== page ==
“Incredible” temperatures measured at 54°C/129.2°F last Thursday in Mitribah, Kuwait, and 53.9°C/129°F in Basra, Iraq Friday were the hottest ever recorded in the Eastern Hemisphere if they are confirmed, Weather Underground meteorologist Jeff Masters and weather historian Christopher Burt reported last week.
The two readings are likely the highest ever outside Death Valley, California, and Mitribah’s could match the highest temperature ever reliably recorded anywhere.
“Death Valley currently holds the record for the world’s hottest temperature of 134.1 degrees (56.7 Celsius), set July 10, 1913,” the Washington Post reports, but Burt questions the credibility of that report. That all-time record “has been scrutinized perhaps more than any other in the United States,” he wrote. “I don’t have much more to add to the debate aside from my belief it is most likely not a valid reading when one looks at all the evidence.”
That would leave readings of 54°C/129.2°F—in Death Valley on June 30, 2013, in Tirat Tsvi, near the Jordan River, on June 22, 1942, and now in Mitribah—as the world record.
“While the Middle East’s highest temperatures have occurred in arid, land-locked locations, locations along the much more sultry Persian Gulf and Gulf of Oman have faced the most oppressive combination of heat and humidity,” the Post reports. Fujairah, on the east coast of the United Arab Emirates, recorded a heat index above 60°C/140°F on Thursday—a combination of heat and humidity so extreme that it stretched the capability of a measurement tool designed only to compute values up to about 136°F.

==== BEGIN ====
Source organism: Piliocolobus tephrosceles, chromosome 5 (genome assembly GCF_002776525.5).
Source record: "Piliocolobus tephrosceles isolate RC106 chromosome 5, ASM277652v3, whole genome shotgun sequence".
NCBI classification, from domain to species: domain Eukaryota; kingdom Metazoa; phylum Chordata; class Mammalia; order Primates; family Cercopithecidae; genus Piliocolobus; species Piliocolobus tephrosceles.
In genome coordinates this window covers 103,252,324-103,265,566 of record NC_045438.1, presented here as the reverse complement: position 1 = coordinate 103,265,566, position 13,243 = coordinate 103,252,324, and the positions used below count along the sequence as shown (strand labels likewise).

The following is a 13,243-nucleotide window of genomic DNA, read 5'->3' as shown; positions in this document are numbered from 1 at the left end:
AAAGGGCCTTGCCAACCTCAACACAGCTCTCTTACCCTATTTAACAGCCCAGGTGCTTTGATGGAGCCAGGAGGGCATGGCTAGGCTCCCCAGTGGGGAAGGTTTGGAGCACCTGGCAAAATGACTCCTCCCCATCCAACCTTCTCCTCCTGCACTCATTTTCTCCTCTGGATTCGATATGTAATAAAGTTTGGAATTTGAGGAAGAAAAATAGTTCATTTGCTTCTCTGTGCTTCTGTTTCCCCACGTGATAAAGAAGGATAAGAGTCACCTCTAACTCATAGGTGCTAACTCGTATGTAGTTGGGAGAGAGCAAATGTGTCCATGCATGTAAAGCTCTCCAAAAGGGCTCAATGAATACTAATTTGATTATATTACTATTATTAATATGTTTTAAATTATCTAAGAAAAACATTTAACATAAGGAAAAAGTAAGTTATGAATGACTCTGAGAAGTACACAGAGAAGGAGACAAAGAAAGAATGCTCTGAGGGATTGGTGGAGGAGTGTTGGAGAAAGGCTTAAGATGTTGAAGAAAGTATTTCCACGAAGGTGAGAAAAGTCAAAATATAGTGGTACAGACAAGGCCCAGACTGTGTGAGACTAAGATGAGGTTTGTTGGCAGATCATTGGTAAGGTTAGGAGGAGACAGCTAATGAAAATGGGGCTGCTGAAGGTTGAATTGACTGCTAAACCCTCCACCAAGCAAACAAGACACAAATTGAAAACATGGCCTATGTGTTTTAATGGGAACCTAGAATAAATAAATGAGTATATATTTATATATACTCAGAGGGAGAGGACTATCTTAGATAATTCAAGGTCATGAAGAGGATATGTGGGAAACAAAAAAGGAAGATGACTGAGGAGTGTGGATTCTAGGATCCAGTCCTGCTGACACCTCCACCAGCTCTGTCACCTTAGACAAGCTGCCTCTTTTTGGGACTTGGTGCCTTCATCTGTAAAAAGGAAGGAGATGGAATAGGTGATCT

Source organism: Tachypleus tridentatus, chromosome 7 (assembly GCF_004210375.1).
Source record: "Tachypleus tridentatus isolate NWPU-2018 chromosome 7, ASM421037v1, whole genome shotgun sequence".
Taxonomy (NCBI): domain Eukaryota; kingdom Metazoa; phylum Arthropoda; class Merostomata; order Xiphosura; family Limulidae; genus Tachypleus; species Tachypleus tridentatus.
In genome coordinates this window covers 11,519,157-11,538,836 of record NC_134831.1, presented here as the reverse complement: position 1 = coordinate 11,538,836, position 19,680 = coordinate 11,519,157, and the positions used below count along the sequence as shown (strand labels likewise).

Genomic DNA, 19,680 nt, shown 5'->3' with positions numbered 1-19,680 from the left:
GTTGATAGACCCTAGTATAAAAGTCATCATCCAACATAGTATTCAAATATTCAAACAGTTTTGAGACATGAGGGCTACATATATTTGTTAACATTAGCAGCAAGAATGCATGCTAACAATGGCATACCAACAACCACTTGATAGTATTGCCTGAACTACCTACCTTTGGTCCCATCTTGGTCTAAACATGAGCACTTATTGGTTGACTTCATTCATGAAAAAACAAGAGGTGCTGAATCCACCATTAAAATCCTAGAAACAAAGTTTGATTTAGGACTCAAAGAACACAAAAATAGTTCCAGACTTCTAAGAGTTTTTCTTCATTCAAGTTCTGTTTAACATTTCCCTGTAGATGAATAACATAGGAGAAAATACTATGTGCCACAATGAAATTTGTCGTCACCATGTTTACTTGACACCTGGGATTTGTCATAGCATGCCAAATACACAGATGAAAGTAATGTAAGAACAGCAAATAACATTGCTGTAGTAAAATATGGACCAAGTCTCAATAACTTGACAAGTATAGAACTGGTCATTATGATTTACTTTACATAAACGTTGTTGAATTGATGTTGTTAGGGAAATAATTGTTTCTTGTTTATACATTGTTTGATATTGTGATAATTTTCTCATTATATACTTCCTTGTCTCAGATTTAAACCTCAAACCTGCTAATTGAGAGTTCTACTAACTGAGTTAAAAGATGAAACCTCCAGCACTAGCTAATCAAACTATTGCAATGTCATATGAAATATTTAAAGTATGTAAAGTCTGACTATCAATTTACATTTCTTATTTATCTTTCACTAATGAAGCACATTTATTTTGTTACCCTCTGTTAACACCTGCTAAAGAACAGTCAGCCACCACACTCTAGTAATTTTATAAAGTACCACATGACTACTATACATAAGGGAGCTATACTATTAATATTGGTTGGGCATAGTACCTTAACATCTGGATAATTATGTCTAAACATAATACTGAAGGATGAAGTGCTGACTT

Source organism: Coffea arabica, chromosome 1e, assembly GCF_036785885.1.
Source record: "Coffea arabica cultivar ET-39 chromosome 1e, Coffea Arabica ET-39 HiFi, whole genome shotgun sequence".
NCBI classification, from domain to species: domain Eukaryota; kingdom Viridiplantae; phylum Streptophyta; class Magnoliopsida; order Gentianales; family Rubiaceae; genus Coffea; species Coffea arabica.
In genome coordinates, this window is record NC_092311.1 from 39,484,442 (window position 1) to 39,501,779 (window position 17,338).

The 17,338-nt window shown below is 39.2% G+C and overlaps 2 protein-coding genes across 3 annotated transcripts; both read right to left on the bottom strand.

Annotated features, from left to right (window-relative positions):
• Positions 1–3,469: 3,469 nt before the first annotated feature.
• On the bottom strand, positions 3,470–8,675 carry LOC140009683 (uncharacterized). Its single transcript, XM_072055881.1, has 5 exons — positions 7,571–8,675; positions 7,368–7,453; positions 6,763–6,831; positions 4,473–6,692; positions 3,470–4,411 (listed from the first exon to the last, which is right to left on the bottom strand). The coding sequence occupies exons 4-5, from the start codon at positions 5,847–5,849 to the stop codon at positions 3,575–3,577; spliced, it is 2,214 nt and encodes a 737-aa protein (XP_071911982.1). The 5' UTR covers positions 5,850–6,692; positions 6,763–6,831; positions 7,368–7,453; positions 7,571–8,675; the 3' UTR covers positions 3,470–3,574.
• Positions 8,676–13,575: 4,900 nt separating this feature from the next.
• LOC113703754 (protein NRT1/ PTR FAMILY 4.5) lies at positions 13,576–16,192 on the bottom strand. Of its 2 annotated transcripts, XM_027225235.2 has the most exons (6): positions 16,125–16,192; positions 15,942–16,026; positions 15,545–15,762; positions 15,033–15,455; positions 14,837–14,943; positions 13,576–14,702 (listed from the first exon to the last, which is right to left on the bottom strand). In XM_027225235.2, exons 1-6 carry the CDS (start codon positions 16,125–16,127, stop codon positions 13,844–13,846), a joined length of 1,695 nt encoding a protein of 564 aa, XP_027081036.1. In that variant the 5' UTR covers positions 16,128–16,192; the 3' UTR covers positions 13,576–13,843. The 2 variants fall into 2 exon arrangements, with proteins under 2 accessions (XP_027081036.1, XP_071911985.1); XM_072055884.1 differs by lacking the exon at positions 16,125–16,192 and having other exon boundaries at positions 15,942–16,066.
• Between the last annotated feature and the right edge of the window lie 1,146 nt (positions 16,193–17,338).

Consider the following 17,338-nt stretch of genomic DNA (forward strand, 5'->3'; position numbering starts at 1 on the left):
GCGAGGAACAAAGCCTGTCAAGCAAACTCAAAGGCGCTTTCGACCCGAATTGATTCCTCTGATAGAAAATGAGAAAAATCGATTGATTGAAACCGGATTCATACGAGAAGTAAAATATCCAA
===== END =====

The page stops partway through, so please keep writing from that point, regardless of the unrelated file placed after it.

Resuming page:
In bone-dry Basra, by contrast, the heat index of 46°C/115°F actually made it feel a bit cooler than the ambient temperature.
“The torrid conditions observed in the Middle East over the last two summers may be a harbinger of even more extreme heat in the future,” writes the Post’s Jason Samenow. “A study published in the journal Nature Climate Change in October cautioned that by the end of the century, due to climate change, temperatures may become too hot for human survival,” with a heat index of 74º to 77ºC (165º to 170ºF). (h/t to The Energy Mix subscriber Diane Beckett for first pointing us to this story)